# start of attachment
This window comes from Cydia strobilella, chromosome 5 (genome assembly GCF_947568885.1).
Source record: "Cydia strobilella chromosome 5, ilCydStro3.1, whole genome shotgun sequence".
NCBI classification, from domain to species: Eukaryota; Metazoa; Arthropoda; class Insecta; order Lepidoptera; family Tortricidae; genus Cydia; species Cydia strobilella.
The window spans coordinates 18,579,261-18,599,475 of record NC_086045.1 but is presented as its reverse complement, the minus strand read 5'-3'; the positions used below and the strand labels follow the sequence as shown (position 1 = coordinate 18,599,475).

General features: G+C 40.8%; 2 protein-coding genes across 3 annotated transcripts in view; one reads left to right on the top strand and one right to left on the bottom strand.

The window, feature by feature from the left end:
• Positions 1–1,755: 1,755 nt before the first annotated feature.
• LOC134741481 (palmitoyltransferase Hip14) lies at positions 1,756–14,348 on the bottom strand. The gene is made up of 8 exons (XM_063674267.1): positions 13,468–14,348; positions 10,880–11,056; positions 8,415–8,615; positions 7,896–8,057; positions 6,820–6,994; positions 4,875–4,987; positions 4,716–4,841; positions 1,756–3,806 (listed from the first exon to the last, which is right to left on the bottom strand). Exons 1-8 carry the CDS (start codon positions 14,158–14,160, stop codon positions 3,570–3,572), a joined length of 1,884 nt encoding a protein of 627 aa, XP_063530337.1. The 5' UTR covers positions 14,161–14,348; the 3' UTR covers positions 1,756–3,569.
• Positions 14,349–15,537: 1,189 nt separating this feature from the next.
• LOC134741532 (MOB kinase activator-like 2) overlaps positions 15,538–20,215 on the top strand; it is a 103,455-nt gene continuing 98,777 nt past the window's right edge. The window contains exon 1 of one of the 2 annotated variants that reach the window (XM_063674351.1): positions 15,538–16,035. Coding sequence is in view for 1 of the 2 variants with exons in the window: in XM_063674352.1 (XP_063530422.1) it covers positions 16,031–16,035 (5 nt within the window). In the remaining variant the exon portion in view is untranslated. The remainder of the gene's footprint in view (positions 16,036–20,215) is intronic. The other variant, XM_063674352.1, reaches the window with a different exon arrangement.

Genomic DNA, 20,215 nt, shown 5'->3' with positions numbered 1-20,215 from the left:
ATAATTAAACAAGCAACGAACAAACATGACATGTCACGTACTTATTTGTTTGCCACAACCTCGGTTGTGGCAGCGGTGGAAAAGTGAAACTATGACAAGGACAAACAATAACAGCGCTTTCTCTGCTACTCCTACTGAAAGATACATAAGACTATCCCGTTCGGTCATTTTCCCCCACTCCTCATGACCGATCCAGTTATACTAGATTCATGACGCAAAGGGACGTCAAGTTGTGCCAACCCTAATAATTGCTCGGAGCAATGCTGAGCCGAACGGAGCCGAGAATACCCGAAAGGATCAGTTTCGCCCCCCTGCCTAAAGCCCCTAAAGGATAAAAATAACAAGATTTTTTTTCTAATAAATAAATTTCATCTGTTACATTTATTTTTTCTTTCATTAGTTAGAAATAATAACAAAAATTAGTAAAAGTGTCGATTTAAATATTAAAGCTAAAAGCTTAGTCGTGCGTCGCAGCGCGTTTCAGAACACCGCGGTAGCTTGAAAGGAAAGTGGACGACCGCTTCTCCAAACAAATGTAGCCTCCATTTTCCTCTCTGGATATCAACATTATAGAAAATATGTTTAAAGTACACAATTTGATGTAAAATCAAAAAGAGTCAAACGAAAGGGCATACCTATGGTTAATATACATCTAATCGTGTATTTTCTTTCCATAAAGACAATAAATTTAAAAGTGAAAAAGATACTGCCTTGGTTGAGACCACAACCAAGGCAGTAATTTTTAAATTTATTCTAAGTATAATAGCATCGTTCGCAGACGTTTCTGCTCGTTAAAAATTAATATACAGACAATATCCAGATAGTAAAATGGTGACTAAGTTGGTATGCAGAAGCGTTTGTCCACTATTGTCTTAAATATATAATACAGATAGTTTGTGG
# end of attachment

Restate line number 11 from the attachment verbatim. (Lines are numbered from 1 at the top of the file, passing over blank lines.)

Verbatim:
Genomic DNA, 20,215 nt, shown 5'->3' with positions numbered 1-20,215 from the left: